Chalk Rivers, The State of Englands Chalk Rivers

River flows and water quality

River flows

Chalk rivers are reliant on adequate autumn and winter rainfall to recharge groundwater aquifers. These maintain flows throughout the year. Winter flows help to keep river-bed gravels clean. When flows are reduced by abstraction, the duration of flow in winterbournes is shortened; suitable habitat for fish and other animals is lost; and algae frequently choke the channel as a result of increased nutrient levels.

Most chalk rivers are located in the densely populated South East of England, where rainfall is relatively low. In some river catchments, there are no other sources of water for abstraction. For the River Piddle in Dorset, abstractions have caused reduced summer flows and increased siltation. The summer dry period of some winterbournes, such as the River Misbourne in Buckinghamshire, has been extended by months and more of the upper reaches of the rivers have become dry.

The Environment Agency is currently investigating 37 chalk river sites to tackle problems caused by abstractions. There could be more. Of these, 12 have plans for low-flow alleviation schemes. On the River Misbourne, a low-flow alleviation scheme has already been implemented. This has shown that when flows are restored the ecology can soon recover.

Figure 6 Impact of abstraction on juvenile brown trout habitat in the River Piddle, Dorset

Source: Strevens, 1999


River Darent - flowing

River Darent - dry


pdf.gif (228 bytes) View PDF Version of this Section from Full Report


Water quality

High-quality chalk rivers have low concentrations of nutrients such as phosphate and nitrate. This limits the growth of algae and improves water clarity.

Water quality can be measured by using biological and chemical indicators. In 2000, 89% of chalk rivers were of good or very good biological quality up from 72% in 1990. Using chemical  measures, 83% were graded as good or very good in 2000, compared with 64% in 1990. These trends are good news, but there is still need for improvement only 37% are very good quality in both biological and chemical terms.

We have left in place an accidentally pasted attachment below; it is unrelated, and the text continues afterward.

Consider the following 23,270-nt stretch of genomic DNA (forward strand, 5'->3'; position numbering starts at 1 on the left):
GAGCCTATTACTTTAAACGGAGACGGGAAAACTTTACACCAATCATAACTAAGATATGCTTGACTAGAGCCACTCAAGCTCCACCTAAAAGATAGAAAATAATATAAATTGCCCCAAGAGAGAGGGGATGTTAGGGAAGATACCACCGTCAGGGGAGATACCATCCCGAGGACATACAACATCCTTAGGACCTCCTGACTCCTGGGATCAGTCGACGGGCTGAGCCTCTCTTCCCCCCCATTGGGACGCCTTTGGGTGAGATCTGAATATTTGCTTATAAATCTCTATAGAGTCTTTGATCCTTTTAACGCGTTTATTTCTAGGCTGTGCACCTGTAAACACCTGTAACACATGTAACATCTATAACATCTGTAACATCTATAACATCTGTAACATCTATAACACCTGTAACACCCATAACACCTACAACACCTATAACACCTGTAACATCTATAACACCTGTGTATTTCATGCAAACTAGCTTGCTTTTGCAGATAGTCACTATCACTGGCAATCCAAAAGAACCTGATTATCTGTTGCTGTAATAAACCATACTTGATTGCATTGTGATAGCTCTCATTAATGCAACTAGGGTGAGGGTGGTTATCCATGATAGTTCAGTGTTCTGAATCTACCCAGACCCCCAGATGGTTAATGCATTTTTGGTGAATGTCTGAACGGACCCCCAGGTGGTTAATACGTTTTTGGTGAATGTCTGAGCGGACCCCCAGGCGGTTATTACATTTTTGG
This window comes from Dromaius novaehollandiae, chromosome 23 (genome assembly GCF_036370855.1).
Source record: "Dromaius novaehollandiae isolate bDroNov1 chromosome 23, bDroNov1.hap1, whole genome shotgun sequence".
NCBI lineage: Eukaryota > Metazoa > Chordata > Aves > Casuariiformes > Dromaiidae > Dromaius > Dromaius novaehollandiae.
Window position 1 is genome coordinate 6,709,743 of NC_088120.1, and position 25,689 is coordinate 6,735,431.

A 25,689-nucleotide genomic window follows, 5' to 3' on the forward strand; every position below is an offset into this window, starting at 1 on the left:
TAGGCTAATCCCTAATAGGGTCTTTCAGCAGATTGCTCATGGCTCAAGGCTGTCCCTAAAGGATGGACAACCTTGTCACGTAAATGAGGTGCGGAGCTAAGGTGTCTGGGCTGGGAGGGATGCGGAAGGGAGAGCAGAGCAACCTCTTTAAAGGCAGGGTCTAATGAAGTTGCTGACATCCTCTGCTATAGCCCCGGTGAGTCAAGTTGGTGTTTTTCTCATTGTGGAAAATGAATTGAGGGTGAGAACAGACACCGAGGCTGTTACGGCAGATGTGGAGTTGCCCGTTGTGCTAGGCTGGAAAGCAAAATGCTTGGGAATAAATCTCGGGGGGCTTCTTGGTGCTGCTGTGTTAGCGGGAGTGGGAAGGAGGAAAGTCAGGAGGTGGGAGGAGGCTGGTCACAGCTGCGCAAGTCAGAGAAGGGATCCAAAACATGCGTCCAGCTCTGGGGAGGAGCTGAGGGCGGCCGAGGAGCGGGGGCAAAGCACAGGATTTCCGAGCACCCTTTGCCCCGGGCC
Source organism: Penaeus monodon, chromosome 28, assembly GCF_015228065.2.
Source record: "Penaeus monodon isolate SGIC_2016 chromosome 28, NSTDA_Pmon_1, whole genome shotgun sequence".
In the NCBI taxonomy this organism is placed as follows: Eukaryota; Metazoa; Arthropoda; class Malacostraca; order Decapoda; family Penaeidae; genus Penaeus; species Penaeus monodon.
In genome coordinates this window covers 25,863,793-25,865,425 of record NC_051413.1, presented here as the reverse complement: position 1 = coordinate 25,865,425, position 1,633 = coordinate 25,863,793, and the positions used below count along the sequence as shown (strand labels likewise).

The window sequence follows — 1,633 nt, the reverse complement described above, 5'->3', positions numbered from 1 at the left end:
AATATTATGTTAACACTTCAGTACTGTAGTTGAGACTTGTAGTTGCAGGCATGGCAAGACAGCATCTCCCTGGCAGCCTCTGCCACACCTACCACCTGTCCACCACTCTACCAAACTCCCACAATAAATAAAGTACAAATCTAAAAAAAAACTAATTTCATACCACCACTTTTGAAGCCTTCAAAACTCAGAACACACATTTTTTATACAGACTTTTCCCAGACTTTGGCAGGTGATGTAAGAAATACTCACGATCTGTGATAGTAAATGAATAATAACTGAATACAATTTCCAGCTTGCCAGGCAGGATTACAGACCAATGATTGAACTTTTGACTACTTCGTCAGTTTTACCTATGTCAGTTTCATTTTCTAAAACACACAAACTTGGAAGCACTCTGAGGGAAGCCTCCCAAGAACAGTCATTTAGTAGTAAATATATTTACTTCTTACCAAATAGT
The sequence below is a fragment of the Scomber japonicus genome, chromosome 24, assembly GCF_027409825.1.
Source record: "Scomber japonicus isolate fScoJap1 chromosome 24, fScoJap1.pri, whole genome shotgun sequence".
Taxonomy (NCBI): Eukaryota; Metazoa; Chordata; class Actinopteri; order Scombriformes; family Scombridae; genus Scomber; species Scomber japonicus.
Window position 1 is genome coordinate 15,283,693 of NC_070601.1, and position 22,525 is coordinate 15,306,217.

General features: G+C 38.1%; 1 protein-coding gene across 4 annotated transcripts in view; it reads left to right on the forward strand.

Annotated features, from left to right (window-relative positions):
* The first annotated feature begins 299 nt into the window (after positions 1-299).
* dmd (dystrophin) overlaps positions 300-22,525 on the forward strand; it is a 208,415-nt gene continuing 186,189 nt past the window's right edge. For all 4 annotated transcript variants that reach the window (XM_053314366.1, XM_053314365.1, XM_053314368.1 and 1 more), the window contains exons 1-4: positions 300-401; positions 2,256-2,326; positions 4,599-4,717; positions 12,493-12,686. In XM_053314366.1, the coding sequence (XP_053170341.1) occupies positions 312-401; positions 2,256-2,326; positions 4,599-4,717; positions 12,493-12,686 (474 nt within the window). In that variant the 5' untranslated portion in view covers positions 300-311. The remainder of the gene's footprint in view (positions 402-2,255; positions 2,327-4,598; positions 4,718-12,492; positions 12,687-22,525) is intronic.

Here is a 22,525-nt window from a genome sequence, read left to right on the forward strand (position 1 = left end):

The main threats to water quality are sediment-laden run-off and nutrients from farmland and sewage works. Also a cause for concern are toxic pollutants from industrial effluent, sewage, urban run-off, and pesticides from agriculture and watercress farms.

Plant communities on chalk rivers are greatly affected by the levels of nutrients, especially phosphate. Too much phosphate disrupts the natural balance of plant and animal communities, and unsightly algae may smother underwater plants and coat the river-bed. There is now a guideline phosphate standard (60 g P/l) for designated wildlife sites to protect the natural ecology of chalk rivers. In 2000 only 23% of chalk rivers were below this figure: 10% exceeded it several times over.

In some catchments the majority of phosphate comes from sewage works. Water companies are installing phosphate removal at several sites, which is expected to reduce phosphate levels by as much as 75%. This reduction has already been achieved on the Kennet and Wensum rivers.


(c) Dennis Bright
Very good water quality is important for chalk rivers

Figure 7 Phosphate concentrations in chalk rivers, 1999-2001

Source: Environment Agency


pdf.gif (228 bytes) View PDF Version of this Section from Full Report

ADLib logo Content provided by the Agricultural Document Library
© University of Hertfordshire, 2011